So, how do you snag an Igbo guy?

You won’t believe how many times I get asked this question.

A lot of people are afraid to give race/ethnicity as part of their search criteria. In fact just this evening a friend mentioned ‘Igbo’ as her number one preference, before hastily adding “But I don’t like to say so in front of people before they say I am being tribalistic.” Which made me wonder how she was supposed to find someone if she couldn’t even vocalise her choice outside herself.

Don’t get me wrong, I have dated outside my ethnic group and even outside my race. I am an equal opportunities dater and don’t see what the big deal is – never have. But as it happens, I have ended up marrying an Igbo guy, which is why I am suddenly this go-to person for single girlfriends. And their friends. And whatever chick I happen to meet at any event I attend with my husband on this side of the world who realises that we’re both from the same ethnic group (apparently a rarity among diasporan relationships. Who knew?)

So, how do you snag an Igbo guy?

Well, you have to date him first. Don’t you?

Which is where I come in.


11 thoughts on “So, how do you snag an Igbo guy?

  1. Its funny that you would mention the rarity of same-ethnicity couples in the diaspora because all the married Yoruba people i know (that were raised in Naija rather than Yankee) are married to other Yoruba people. But my fellow Igbo people, i only know a handful that are married to or even date other Igbos, including some my own relations.

    1. Hmmmm…I see. I suppose if we were to turn it into a positive thing, it means that Igbos are one of the least discriminating among the ethnic groups in Nigeria. Although, some people think that it is this very reason that has caused Igbo people to lose centuries or history and culture…this ability we have to be fully absorbed into other people’s way of doing things. What do you think?

      1. I don’t know. All i can say is, even if you want to marry outside your ethnicity (love is blind afterall), you should still be willing to pass down your culture to your kids. Thats the real issue. People not teaching their kids about their heritage (or even worse, shunning it themselves so they can “fit in”). It saddens me.

      2. Good point. But we have to remember that culture means different things to different people, and the reason culture evolves is because people choose which bits are important to them. If they choose to abandon what we see universally as ‘Culture’ then it’s their business.
        I’ve seen cases where the parents are not interested and their children – either as a result or because it’s their personality or they in turn have children of their own and wish suddenly to have ‘roots’ – become very interested even going as far as returning to live in the land of their fathers.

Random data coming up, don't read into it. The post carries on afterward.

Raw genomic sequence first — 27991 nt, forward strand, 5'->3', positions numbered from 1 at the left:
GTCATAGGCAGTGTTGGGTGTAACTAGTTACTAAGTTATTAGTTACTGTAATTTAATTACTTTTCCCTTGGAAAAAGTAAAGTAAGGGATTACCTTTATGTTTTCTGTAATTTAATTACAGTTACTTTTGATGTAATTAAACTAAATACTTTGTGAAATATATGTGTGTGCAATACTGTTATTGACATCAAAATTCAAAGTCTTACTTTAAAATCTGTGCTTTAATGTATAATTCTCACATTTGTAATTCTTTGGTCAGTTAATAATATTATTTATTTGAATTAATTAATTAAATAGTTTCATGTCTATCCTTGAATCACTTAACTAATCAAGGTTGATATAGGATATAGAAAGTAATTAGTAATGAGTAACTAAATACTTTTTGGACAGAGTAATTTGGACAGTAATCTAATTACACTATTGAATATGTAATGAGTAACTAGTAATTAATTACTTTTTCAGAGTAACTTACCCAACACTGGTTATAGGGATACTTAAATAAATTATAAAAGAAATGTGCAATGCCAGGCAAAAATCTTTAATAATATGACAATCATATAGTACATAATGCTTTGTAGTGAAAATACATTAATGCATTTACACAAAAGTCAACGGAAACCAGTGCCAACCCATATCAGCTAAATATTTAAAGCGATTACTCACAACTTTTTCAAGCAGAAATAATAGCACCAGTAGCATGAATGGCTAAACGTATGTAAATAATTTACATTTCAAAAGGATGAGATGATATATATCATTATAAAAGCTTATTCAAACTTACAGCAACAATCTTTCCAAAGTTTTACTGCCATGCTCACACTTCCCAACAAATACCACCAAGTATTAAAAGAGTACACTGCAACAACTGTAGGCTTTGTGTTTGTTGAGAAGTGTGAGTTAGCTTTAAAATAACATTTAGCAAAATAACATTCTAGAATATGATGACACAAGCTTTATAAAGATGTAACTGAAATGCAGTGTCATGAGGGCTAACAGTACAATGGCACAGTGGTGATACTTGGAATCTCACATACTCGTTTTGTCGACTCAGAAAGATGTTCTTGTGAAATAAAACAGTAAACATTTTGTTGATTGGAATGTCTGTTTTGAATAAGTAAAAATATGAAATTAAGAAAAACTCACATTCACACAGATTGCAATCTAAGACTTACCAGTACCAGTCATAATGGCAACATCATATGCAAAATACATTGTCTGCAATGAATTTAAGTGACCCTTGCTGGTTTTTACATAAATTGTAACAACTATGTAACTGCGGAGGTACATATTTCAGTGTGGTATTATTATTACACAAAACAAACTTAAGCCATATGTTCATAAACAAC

Different strokes for different folks. Let’s not forget that as ndi Igbo, our traditions have not been kind to everyone. This was one reason why ndi ala bekee were able to have a foothold and eventually take over our people.

  2. Awww! I’m totally inspired! I spent the whole morning sending out the link to your blog to my sisters and friends- I think it’s great. You write beautifully and your sense of humor is sterling!

    I was almost ashamed when I scrolled down to the post that indicated that you ARE married to an Igbo guy and identified the feeling I had as relief though, I can’t explain why I should be relieved. I guess I was happy that after all you had “endured” with the menfolk, there was one that was up to scratch! 🙂

    1. Thanks for the PR – and the compliments! Believe me, I have kissed frogs of all ethnic groups/races but that one eh…in fact, let’s not go there. Enjoy reading!

  3. And I finally came all the way to your 1st post! Thanks for taking up an hr of my time 🙂 LOL loved reading all of them.

    I so agree. I so happen to marry an Igbo man, so now random aunties and Igbo women see me as the go to person, to help sort out their daughters! See me see wahala! They dont seem to realize I dated a non naija for over 5 years abi was it 7 sef (last 2 we were in denial LOL), and I talked to yet even more non Igbo guys, and it just so happened that the guy I married was an Igbo man that my dad loved…oxymoron! I love my husband, who so happens to be Igbo, and yes I love my culture, and yes its good that he knows the culture, for the most part. Anyway as a whole Ada daddy, I had to avoid Omata sounding dudes, phewwww! I would rather marry someone from Antarctica than an Omata man o! Omata man=Igbo to the 10000000000000th power!!! Too much of anything can be toxic!!

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